Alexander Zverev def. Peter Gojowcyzk match highlights (2R)
Match highlights from Alexander Zverev's match against Peter Gojowczyk in the second round of the Australian Open 2018.
Reaching the second week, or fourth round, of a Grand Slam tournament is a coveted milestone. Here are six juicy match-ups on Saturday that will provide a spot in the Sweet 16 for those that win their matches.
No.97 Tennys Sandgren (USA) vs. No.94 Maximilian Marterer (GER)
You are more than likely saying to yourself… “who are these two guys?”
Marterer is a lefty who has previously played one Gram Slam tournament main draw match. Sandgren, a righty, has played two. Sandgren, 26, defeated Jeremy Chardy and Stan Wawrinka to reach the third round in Melbourne. He has rocked 23 aces, while committing just two double faults. Sandgren has amazingly won 19/21 at net, while playing just 14 extended rallies of 9+ shots. He excels in shorter rallies. Marterer, 22, defeated Cedrik-Marcel Stebe and Fernando Verdasco to still be alive in the tournament. He has only been broken three times in 37 service games.
PREDICTION: Flip a coin. Heads for Sandgren. Tails for Marterer.
No.4 Alexander Zverev (GER) vs. No.58 Hyeon Chung (KOR)
Zverev is 20 years old. Chung is 21. Why be a star of the future when you can be a star right now? Chung defeated Zverev 6-1 6-4 in Barcelona last year, and is a better player now. Don’t let their respective rankings fool you - this is a very, very even battle. The big difference is in serve performance. Zverev has crushed 42 aces to reach the third round in Melbourne. Chung has only hit six. It’s a massive difference, but somehow Chung creates advantages in other areas.
PREDICTION: Chung in four sets
No.10 Juan Martin Del Potro vs. No.20 Tomas Berdych
Del Potro is back into the top 10 for the first time since August of 2014. This is the lowest Berdych has been ranked since April 2010. Their paths are crossing in different directions at the moment, and that looks like the correct metaphor for this match as well. Berdych will need to make A LOT of first serves in this match to be a chance. The tournament average is 61 per cent - which is exactly where the Czech is at. Del Potro is at 66 per cent (151/228), which will help him from facing too many critical break points.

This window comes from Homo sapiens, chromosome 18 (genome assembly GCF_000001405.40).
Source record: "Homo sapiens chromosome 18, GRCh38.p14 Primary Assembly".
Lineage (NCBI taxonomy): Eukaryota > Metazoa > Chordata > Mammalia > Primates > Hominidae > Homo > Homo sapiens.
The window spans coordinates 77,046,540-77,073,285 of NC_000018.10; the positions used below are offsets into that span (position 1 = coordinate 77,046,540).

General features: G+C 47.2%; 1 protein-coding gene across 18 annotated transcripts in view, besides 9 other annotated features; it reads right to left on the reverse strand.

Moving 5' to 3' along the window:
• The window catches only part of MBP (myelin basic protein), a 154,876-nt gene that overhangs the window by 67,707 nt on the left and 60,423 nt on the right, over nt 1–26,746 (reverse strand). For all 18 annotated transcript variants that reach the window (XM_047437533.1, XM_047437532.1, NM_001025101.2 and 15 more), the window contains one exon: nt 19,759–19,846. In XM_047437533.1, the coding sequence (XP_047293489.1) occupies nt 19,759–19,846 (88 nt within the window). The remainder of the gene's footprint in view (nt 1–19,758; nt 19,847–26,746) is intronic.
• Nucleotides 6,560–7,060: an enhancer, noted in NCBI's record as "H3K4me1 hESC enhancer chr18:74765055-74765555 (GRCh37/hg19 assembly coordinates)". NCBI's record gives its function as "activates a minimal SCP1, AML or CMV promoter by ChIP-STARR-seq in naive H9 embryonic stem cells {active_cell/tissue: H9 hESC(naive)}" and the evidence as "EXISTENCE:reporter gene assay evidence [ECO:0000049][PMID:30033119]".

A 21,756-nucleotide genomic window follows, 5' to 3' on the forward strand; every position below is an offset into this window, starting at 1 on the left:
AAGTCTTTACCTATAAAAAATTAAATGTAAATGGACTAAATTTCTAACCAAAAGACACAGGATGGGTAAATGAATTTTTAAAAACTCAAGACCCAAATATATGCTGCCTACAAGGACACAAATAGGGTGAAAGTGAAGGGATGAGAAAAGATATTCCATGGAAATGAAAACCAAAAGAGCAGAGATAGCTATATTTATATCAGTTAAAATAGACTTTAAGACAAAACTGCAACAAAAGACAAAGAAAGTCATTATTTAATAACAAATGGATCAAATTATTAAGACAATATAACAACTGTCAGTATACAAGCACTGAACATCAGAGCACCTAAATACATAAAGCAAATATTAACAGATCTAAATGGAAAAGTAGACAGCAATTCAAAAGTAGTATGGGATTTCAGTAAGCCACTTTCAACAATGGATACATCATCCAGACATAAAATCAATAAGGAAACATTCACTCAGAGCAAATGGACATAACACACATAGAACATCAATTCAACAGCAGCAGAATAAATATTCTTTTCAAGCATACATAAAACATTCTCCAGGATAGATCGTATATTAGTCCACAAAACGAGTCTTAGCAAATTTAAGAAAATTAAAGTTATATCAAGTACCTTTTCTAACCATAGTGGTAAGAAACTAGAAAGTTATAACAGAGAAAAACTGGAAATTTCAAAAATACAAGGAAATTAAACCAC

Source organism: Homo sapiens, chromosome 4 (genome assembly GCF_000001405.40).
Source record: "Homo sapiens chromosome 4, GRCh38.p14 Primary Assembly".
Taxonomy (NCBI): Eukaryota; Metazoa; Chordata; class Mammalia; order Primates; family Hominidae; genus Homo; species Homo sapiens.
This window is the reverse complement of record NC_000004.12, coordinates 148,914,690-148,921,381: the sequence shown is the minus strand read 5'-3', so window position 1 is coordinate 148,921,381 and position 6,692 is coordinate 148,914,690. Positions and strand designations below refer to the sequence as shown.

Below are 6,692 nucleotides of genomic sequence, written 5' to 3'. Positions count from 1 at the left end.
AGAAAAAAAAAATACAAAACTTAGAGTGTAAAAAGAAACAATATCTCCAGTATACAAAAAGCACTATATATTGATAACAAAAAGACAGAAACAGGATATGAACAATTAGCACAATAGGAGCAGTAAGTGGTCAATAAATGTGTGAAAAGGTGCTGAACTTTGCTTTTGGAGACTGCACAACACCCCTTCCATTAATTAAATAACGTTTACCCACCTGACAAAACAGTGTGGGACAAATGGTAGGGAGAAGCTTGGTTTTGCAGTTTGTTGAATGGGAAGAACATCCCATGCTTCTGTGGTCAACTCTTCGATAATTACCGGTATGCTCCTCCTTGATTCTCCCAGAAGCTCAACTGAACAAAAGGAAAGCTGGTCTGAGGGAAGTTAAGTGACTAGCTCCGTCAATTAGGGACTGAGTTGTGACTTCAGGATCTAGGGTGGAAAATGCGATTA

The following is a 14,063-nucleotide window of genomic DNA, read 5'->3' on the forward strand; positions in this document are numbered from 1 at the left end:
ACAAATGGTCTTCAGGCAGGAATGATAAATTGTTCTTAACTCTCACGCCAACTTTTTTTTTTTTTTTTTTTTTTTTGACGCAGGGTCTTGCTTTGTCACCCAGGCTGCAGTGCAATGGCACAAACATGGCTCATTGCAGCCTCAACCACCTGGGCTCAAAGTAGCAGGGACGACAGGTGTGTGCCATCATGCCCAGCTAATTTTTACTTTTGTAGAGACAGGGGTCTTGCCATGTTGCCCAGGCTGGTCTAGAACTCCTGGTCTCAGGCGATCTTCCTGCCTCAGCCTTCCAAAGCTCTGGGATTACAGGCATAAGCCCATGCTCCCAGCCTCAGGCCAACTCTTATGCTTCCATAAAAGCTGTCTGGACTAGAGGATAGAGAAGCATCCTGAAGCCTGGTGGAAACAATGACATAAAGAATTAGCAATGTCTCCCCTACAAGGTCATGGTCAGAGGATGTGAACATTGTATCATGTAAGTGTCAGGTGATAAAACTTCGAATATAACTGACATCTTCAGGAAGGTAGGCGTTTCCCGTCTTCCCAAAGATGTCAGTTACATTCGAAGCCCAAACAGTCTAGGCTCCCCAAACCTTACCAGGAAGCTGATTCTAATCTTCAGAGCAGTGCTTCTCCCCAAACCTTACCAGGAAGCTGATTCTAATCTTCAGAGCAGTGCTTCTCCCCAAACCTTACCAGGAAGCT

PREDICTION: Del Potro in four sets
No.16 Angelique Kerber (GER) vs. No.48 Maria Sharapova (RUS)
These two played each other four times in 2012, but only three times since. Sharapova leads the head-to-head 4-3. Sharapova is back to serving really well, winning 79 per cent (49/62) of first serve points, which is good for third best in the entire tournament. But that number is about to get hammered down, because Kerber just happens to be the tournament leader in first serve return points won, at 58 per cent (34/59). Yin versus yang. Power versus consistency.
PREDICTION: Kerber in 3 sets
No.6 Karolina Pliskova (CZE) vs. No.29 Lucie Safarova (CZE)
Safarova has won more here in Melbourne (12-9), but Pliskova leads their head-to-head 5-1. Both women are yet to drop a set in the opening two rounds, with Pliskova putting up slightly superior return metrics. Pliskova is putting 81 per cent of her returns in play (Safarova 69 per cent), and winning a staggering 76 per cent (34/45) against opponent’s second serves, to be ranked second best for the tournament in this area. Safarova is serving comparatively better, winning 59 per cent of her second serve points (Pliskova 45 per cent).
PREDICTION: Pliskova in three sets
No.17 Ashleigh Barty (AUS) vs. No.72 Naomi Osaka (JAP)
Short points are going to greatly outweigh longs points in this match. In the first two rounds, Barty played 267 points in the 0-4 rally length and just 22 in the extended rally length of at least nine shots. Osaka has played 232 points of 0-4 tennis and just eight - repeat eight - points of nine shots or longer. Power is going to trample all over consistency in this one. Barty is the tournament leader in aces hit, with 23, while Osaka is second with 19.
PREDICTION: Barty in three sets